Arrange chairs facing into a circle for all but one of your students. Once you stumble upon something interesting or something they are interested in, keep talking about that for a while. What kinds of people do you follow? What kind of hobbies did you have when you were growing up? Have you ever gotten a ten in Math? A student from Team B then leaves the room and so on. The remaining students are assigned the role of prospective babysitter or nanny. One student is the interviewer and the other is the interviewee.
What do you think has been the biggest change that has happened in the last 50 years? Here we go, topics to talk about. One student from each team comes to the front of the class and is shown a time expression associated with the present perfect tense. I struggle to find ideas for conversation classes - the student want to work on tenses, but hate contrived exercises designed to work with only one or two tenses. How often do you go to a café? What language do you wish you could learn? This time, have them state or guess what they, their family, or friends will have done by that time. Hobbies Do you have any hobbies? What are some skills that you think everyone should learn? What home improvement project would you like to attempt? How long have you been a member of that club or group? What is the most dangerous type of corruption? As promised, here is one of the activities I have used successfully in intermediate-level classes to put what my students discovered into practice. What common misconceptions do people have about your hobby? Sports Do you like sport you like? What stereotypes are the most hurtful? You can also assign a scenario to your students. After they finish, have them switch papers and continue one more time; then, stand up and talk to two or three classmates and ask these two questions: 1 Who did you talk to? Click to see a page with real conversations that contain the present perfect tense.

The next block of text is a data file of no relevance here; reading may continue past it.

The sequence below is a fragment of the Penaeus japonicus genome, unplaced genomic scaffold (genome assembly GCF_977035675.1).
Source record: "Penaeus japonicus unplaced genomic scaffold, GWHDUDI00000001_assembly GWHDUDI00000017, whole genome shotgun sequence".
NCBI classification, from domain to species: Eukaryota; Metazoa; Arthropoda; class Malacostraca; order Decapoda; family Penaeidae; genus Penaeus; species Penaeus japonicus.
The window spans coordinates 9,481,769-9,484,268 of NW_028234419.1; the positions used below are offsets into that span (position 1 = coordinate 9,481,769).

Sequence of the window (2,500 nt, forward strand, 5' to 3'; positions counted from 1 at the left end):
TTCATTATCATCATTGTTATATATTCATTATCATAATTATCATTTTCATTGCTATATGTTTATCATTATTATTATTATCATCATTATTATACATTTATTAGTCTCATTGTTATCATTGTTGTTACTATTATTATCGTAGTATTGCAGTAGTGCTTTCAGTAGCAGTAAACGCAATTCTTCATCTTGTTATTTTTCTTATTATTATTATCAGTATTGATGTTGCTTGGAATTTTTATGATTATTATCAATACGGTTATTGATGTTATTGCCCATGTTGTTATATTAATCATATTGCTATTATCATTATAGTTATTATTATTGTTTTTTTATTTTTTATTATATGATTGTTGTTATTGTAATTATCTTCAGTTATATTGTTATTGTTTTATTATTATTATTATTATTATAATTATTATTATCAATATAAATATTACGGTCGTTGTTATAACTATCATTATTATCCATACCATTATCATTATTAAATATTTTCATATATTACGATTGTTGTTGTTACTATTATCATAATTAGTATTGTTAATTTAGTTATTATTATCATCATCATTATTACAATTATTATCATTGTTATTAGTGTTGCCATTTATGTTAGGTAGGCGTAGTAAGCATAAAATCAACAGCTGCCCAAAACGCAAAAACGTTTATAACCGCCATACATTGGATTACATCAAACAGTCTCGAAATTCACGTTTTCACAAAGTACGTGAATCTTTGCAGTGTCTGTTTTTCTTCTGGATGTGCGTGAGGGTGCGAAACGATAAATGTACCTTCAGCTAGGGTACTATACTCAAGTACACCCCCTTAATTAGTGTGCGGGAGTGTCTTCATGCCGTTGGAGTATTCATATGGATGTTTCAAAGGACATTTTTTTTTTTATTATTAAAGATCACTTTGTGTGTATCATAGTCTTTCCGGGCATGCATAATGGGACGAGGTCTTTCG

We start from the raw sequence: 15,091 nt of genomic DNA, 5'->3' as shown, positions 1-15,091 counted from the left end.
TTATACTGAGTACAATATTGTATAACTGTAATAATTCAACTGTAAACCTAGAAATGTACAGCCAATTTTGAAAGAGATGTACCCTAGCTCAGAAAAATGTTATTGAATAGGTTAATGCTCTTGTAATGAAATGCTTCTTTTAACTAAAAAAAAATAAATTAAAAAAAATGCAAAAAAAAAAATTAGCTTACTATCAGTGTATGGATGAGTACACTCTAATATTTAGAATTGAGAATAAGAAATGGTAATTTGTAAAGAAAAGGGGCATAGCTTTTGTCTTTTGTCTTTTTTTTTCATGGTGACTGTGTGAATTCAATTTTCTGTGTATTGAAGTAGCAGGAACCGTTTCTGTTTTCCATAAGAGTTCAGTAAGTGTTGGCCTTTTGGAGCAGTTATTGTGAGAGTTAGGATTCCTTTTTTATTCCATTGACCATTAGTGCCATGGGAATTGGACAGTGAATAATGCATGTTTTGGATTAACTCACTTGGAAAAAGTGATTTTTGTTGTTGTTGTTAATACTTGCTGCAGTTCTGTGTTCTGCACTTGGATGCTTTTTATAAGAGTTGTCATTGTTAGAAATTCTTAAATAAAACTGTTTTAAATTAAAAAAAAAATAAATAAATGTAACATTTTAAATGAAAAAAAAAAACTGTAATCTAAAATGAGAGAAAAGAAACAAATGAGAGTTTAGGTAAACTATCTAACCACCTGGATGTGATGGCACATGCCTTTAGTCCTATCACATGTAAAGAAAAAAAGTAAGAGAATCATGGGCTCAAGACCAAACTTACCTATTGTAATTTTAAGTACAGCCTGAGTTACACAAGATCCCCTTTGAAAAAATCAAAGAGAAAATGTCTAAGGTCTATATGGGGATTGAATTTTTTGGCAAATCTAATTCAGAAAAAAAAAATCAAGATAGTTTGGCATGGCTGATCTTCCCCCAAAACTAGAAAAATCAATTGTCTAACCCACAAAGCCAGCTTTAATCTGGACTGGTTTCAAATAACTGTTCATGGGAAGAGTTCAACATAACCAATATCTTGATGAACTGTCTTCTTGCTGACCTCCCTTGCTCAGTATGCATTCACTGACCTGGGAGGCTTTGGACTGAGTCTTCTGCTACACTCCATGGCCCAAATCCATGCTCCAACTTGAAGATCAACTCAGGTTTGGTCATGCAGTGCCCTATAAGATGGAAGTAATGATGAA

Now do the same thing for the next conversation and the next one and so on. The team with the most points at the end of the game wins. Do you still go to a lot of family gatherings? When all the sentences have been read, the students swap roles. If you are traveling somewhere you might ask where the other person is headed. This one in particular is best if combined with present perfect continuous, below. The first student to do this successfully wins a point for their team. What did you major in? What were some of the best and worst things about where you grew up? How often do you play cards? Social media Image source: What social media platform do you use most often? What app do you spend the most time on? If students guess correctly, they win the amount they bet.
What do you do that makes you happy in the short term but makes you unhappy in the long term? What kind of games do you know how to play? How good are you at finishing what you start? When everyone has finished, students give feedback to the rest of the class on what they found out by making present perfect statements with 'has'. The interviewees answer their partner's questions and are not allowed to lie, but they can try to avoid difficult questions. Why do you think stereotypes are so common? But if the person you are talking to is into clubbing you can talk about clubs they like to go to. There are many more possible questions for each topic. If a student makes a grammar mistake, they are out.
Have you ever spent all your money on the shopping center? Under each topic are a few sample questions to get you started and to help you think of other questions. Reported speech combines past perfect with another tense, usually past or present simple. Have you ever succeeded in breaking a bad habit? Frankly, I know a few native English speakers who could use a little practice. Luckily there are some quite nice communication games related to this use of the tense, most of which also include students speaking about themselves. Sleep How much sleep do you need to function? What is the most expensive gift you have got? Accomplishments What accomplishment are you most proud of? I have seen that movie. The first student to get three names in a row shouts 'Bingo! What brands are worth the extra money? Teams that show or read out a wrong answer lose one point. What words do you know in other languages? Googling What comes up when you Google your name? The next student then picks up a card and takes on the role of the interviewer and so on.